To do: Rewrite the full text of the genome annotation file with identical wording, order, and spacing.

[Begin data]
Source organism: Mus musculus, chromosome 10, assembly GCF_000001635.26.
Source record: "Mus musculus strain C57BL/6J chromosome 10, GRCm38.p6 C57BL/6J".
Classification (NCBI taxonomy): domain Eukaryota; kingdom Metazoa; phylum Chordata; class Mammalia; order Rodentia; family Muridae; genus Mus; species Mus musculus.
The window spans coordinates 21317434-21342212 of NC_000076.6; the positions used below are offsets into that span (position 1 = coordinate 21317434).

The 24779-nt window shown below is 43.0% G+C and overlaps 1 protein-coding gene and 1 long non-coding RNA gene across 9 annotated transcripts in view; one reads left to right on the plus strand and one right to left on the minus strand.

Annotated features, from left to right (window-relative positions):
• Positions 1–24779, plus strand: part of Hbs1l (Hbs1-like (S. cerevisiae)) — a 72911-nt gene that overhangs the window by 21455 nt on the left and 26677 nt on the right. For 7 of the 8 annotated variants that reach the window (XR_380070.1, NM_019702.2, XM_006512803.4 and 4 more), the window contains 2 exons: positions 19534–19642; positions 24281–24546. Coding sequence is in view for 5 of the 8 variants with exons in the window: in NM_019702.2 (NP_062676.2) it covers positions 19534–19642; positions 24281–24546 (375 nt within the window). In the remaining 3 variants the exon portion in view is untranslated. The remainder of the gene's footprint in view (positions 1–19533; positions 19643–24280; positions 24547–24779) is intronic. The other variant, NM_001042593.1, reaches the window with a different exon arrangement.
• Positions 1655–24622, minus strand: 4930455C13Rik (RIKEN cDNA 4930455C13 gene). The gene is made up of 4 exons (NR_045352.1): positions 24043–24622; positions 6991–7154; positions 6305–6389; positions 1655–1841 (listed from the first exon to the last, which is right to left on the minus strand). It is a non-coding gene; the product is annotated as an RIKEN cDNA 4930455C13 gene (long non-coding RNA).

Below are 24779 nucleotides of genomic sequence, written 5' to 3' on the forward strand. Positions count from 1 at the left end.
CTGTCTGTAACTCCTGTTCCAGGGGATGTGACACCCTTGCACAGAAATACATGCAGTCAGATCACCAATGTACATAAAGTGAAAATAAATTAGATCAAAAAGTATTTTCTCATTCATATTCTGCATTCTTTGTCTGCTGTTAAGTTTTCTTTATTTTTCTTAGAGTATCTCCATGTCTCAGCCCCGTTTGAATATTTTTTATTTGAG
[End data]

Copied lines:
Source organism: Mus musculus, chromosome 10, assembly GCF_000001635.26.
Source record: "Mus musculus strain C57BL/6J chromosome 10, GRCm38.p6 C57BL/6J".
Classification (NCBI taxonomy): domain Eukaryota; kingdom Metazoa; phylum Chordata; class Mammalia; order Rodentia; family Muridae; genus Mus; species Mus musculus.
The window spans coordinates 21317434-21342212 of NC_000076.6; the positions used below are offsets into that span (position 1 = coordinate 21317434).

The 24779-nt window shown below is 43.0% G+C and overlaps 1 protein-coding gene and 1 long non-coding RNA gene across 9 annotated transcripts in view; one reads left to right on the plus strand and one right to left on the minus strand.

Annotated features, from left to right (window-relative positions):
• Positions 1–24779, plus strand: part of Hbs1l (Hbs1-like (S. cerevisiae)) — a 72911-nt gene that overhangs the window by 21455 nt on the left and 26677 nt on the right. For 7 of the 8 annotated variants that reach the window (XR_380070.1, NM_019702.2, XM_006512803.4 and 4 more), the window contains 2 exons: positions 19534–19642; positions 24281–24546. Coding sequence is in view for 5 of the 8 variants with exons in the window: in NM_019702.2 (NP_062676.2) it covers positions 19534–19642; positions 24281–24546 (375 nt within the window). In the remaining 3 variants the exon portion in view is untranslated. The remainder of the gene's footprint in view (positions 1–19533; positions 19643–24280; positions 24547–24779) is intronic. The other variant, NM_001042593.1, reaches the window with a different exon arrangement.
• Positions 1655–24622, minus strand: 4930455C13Rik (RIKEN cDNA 4930455C13 gene). The gene is made up of 4 exons (NR_045352.1): positions 24043–24622; positions 6991–7154; positions 6305–6389; positions 1655–1841 (listed from the first exon to the last, which is right to left on the minus strand). It is a non-coding gene; the product is annotated as an RIKEN cDNA 4930455C13 gene (long non-coding RNA).

Below are 24779 nucleotides of genomic sequence, written 5' to 3' on the forward strand. Positions count from 1 at the left end.
CTGTCTGTAACTCCTGTTCCAGGGGATGTGACACCCTTGCACAGAAATACATGCAGTCAGATCACCAATGTACATAAAGTGAAAATAAATTAGATCAAAAAGTATTTTCTCATTCATATTCTGCATTCTTTGTCTGCTGTTAAGTTTTCTTTATTTTTCTTAGAGTATCTCCATGTCTCAGCCCCGTTTGAATATTTTTTATTTGAG